By Nicholas Tarling
This distinctive and unique research throws new mild at the evolution of British coverage in Southeast Asia within the turbulent postwar interval. huge archival learn and insightful research of British coverage exhibit that Southeast Asia was once perceived as a quarter together with jointly cooperating new states, instead of a fragmented mass. A significant other quantity to Tarling's Britain, Southeast Asia and the Onset of the Pacific struggle (CUP, 1996), this e-book is a big contribution to the diplomatic and political heritage of Southeast Asia.
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Furthermore, 'both our short-term and our long-term interests lie in the willing cooperation of a genuinely friendly Siamese Government'. An effective rice scheme required its collaboration. Future trade depended on Siamese goodwill. Britain had to rely, too, 'on the cooperation of a stable and friendly Siamese Government in measures for the defence of South-East Asia'. An agreement with a friendly government would not be like an armistice involving unconditional surrender. It would have not only to liquidate the war, but to provide a framework for cooperation after it.
Over Indo-China they were divided, and their decision was not made easier by the legacy of the French and divisions among the Vietnamese. France had been unwilling to deal with THE RETURN OF THE FRENCH TO INDO-CHINA 39 moderates, and that had helped to tie the nationalist cause to the communist cause. With the communists, Japan could have nothing to do, but they were able to strengthen themselves in the countryside. The Japanese did not take up the cause of the Nguyen pretender Cuong De. The emperor Bao Dai's chances were limited by the attitude of Ngo Dinh Diem.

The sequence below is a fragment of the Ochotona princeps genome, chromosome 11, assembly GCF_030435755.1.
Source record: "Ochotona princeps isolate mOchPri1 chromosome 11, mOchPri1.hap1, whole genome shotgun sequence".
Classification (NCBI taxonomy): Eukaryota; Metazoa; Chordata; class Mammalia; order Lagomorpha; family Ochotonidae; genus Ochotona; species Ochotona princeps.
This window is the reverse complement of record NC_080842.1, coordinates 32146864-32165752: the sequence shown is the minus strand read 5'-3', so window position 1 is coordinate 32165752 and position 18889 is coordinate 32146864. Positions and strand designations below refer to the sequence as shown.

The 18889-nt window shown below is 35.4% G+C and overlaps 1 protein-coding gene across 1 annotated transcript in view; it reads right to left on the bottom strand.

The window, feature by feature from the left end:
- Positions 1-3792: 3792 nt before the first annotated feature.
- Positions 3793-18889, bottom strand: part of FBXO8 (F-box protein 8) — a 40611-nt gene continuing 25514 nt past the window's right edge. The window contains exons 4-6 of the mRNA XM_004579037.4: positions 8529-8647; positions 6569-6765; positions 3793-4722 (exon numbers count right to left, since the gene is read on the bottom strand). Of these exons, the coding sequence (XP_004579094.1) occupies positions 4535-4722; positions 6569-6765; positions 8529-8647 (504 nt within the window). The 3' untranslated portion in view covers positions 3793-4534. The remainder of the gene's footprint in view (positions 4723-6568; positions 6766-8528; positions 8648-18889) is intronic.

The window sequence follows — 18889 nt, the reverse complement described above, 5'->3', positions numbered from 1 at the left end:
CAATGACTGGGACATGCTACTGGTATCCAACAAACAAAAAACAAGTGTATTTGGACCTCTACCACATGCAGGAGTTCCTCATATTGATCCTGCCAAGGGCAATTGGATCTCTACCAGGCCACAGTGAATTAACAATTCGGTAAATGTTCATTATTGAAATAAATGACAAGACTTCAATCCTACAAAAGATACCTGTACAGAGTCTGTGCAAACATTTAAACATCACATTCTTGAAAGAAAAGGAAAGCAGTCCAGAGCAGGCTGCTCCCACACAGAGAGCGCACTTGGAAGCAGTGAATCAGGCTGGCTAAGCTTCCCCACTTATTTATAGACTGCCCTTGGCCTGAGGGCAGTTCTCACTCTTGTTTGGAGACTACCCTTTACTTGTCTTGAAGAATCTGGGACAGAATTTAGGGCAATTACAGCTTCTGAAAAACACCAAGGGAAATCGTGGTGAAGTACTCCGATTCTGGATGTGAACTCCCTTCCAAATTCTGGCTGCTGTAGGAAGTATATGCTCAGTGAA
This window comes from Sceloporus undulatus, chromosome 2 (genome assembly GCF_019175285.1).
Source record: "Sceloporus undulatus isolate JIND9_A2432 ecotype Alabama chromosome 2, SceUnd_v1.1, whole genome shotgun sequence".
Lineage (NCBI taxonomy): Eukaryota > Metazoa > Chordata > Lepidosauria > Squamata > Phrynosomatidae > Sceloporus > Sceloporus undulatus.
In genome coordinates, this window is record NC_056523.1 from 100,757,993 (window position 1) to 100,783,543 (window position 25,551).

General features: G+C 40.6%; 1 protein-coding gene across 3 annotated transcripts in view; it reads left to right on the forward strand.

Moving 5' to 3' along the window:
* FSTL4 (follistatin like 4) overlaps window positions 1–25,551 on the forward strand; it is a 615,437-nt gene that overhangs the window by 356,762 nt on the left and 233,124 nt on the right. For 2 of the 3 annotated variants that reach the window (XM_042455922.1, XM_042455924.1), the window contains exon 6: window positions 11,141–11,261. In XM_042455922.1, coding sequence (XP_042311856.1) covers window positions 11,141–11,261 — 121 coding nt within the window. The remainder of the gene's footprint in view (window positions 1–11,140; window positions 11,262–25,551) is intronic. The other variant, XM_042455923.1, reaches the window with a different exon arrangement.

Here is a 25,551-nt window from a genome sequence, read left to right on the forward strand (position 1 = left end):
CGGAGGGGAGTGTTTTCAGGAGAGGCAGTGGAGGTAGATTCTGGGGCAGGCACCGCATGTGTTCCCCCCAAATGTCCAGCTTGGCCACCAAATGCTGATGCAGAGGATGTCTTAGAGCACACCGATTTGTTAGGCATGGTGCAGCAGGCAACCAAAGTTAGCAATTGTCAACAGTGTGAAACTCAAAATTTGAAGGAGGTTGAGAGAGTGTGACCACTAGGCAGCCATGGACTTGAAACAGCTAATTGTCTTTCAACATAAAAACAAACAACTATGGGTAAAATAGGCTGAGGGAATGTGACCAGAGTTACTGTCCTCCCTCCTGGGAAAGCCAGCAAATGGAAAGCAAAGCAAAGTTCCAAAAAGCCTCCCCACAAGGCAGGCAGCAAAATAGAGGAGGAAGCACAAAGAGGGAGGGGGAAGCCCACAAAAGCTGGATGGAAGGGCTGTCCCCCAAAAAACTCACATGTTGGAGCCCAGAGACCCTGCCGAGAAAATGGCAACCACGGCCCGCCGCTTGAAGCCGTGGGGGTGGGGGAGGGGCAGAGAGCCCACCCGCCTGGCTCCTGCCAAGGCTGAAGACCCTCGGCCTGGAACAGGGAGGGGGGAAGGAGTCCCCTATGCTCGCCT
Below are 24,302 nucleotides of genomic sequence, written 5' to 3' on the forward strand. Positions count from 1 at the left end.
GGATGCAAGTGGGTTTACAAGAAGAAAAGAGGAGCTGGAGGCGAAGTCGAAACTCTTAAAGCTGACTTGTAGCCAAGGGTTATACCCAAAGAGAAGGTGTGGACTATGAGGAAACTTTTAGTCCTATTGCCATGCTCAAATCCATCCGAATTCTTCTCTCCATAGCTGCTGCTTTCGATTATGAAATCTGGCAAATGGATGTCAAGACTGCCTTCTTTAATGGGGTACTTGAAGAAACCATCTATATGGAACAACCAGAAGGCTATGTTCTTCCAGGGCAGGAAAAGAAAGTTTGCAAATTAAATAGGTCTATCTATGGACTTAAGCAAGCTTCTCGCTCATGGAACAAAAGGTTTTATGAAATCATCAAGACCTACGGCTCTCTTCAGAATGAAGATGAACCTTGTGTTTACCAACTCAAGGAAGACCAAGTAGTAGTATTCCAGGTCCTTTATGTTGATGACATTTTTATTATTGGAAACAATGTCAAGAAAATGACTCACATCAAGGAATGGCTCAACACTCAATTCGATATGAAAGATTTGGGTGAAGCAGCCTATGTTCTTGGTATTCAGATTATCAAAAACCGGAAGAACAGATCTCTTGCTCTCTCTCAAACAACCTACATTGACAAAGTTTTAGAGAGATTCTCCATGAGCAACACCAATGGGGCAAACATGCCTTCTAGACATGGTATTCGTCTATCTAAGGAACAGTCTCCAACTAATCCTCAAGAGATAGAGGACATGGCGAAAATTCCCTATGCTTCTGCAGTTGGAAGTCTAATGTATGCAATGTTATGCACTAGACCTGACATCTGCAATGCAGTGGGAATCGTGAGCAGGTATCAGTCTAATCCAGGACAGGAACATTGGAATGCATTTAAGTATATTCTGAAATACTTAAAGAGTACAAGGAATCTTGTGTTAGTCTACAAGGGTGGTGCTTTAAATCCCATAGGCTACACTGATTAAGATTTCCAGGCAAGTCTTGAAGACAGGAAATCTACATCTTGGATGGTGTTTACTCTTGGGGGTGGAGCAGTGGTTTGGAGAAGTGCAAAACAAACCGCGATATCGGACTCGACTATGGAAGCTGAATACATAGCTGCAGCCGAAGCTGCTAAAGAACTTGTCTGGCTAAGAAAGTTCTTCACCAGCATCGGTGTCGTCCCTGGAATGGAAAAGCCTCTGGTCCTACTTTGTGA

One difference was, of course, that until the discovery of large oil reserves it was of far less economic value. British political intervention had been reluctant, and might quite likely not have occurred but for the initiative of James Brooke. The British government established a colony only on the island of Labuan. The Brooke raj in Sarawak, the remnant of the sultanate of Brunei, and the state of North Borneo, administered by a chartered company under grants from the Sultans of Brunei and Sulu of 1878, were given protection under agreements made in 1888.